• Beckett's taken a lot of abuse, much of it well-earned. But not all. Whatever happened in the clubhouse, whatever part Beckett may or may not have had in it, it's not Josh Beckett's fault that Jon Lester and John Lackey were awful in September, that the offense couldn't score more than a couple of runs unless they were scoring double-digits. He's responsible for his own bad performance; he's not responsible for anyone else's. He was a legitimate Cy Young candidate a year ago today; he's been cannon fodder ever since. Is he done? I don't know. It's possible that he'll pitch well in LA. But that seems likelier than him pitching well in Boston. He's got two years and a lot of money left on his deal. It was obviously time for him to go.
  • It's possible that, if they'd not traded for Beckett, they'd have won a World Series or two by allocating their resources differently. On the other hand, they've got that 2007 World Series trophy, and Beckett, who could (and possibly should) have won the Cy Young that year, was a key component of that team and that win. That buys him a great deal of affection from this Red Sox fan, and that doesn't all fade away with the subsequent bad performance.
  • I touched on the Crawford contract last week. It was a bad deal, and despite the cognitive dissonance that led me to love the signing, I recognized it as a bad deal at the time. But part of approving of the deal was the expectation that he'd be worth it at least for the first couple of years. Instead he's been bad. Not "not living up to the deal" bad, not "not what you expected from him" bad, but bad. "Not legitimate Major League -performance" bad. In a Red Sox uniform, the frequently injured Crawford hit .260/.292/.419/.711. Unacceptable at $2 million per year, they paid him an order of magnitude more than that.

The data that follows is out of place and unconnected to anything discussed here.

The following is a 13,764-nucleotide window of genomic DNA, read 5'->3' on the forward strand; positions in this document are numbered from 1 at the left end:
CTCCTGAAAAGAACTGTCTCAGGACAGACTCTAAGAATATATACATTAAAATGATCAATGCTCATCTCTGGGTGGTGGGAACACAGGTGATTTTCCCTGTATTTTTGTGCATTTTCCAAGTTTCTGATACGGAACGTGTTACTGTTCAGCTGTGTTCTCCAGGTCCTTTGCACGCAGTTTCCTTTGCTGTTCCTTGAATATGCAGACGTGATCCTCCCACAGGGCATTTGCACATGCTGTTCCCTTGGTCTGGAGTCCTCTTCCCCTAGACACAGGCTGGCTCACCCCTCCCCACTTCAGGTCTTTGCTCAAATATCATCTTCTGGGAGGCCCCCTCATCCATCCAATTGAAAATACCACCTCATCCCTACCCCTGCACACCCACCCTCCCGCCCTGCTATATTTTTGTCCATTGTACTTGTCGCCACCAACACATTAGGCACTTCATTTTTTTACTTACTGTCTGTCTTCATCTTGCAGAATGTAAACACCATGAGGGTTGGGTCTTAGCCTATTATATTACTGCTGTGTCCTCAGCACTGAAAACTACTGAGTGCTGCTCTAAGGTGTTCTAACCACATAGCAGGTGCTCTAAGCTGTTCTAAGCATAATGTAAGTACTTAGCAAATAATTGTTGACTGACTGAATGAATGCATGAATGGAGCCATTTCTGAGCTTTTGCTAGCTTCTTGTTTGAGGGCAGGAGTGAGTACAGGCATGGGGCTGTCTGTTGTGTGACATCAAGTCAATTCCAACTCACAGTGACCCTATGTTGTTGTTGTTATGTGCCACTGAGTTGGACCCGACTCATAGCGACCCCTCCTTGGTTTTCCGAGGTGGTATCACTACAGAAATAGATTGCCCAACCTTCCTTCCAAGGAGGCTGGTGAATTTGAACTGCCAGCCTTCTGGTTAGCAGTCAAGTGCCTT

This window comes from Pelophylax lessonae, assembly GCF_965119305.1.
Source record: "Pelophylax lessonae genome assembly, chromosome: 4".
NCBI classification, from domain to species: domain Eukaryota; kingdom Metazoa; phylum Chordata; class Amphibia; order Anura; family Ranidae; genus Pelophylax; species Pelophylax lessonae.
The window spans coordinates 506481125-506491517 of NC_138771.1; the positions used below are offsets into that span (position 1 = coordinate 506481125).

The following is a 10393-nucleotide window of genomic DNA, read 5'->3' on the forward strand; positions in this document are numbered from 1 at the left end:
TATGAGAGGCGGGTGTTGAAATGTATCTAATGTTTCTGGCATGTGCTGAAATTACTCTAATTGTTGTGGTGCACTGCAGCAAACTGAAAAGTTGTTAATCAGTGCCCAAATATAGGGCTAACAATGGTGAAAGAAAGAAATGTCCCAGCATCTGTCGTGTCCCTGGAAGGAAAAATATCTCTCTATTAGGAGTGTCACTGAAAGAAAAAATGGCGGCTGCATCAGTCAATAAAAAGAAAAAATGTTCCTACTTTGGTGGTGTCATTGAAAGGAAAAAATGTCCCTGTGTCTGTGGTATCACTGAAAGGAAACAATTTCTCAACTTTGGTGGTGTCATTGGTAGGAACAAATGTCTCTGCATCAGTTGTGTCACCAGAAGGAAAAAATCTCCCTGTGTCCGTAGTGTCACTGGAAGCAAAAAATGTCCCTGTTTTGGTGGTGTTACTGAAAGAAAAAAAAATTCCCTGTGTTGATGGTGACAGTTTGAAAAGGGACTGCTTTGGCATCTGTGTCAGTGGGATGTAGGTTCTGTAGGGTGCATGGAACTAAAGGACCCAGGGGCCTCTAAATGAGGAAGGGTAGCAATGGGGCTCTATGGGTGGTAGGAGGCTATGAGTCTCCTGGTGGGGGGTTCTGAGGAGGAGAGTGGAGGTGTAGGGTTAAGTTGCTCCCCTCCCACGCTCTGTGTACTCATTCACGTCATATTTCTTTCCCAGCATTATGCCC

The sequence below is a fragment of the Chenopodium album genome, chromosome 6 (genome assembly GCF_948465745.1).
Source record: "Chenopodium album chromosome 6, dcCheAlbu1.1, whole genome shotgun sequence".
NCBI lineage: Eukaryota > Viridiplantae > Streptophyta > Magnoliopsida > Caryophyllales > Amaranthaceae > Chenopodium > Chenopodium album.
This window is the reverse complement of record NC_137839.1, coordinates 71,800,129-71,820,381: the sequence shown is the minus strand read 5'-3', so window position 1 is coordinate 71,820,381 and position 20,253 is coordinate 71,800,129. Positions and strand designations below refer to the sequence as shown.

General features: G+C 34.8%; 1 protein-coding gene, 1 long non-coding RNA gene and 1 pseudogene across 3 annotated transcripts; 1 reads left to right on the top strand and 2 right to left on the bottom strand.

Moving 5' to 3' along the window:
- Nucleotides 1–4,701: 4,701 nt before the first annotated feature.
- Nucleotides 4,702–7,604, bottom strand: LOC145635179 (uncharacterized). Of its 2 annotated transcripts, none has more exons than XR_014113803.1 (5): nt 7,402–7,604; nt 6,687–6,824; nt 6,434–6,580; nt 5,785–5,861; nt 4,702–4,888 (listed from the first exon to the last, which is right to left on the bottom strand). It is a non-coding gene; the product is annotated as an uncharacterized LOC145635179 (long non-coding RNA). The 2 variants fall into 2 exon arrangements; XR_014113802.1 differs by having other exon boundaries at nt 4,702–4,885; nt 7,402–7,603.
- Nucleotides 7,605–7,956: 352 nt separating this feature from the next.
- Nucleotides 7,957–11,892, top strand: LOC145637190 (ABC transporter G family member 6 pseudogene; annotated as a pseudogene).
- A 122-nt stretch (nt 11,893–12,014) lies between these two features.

• Unlike the other two members of the "Horace Greeley triumvirate" ("Go West, young man!"), Gonzalez' contract isn't horrifying to contemplate. And, all things considered, if they could have done the deal while keeping Gonzalez, they would have. Obviously, there's no reason whatsoever that the Dodgers, or anyone else, would have taken on the Beckett and Crawford contracts without good reason for doing so. So they had to trade Gonzalez. But Gonzalez (good) is a reasonable price to pay to offload the bad (Beckett) and ugly (Crawford) contracts that would have prevented them from doing anything significant to improve.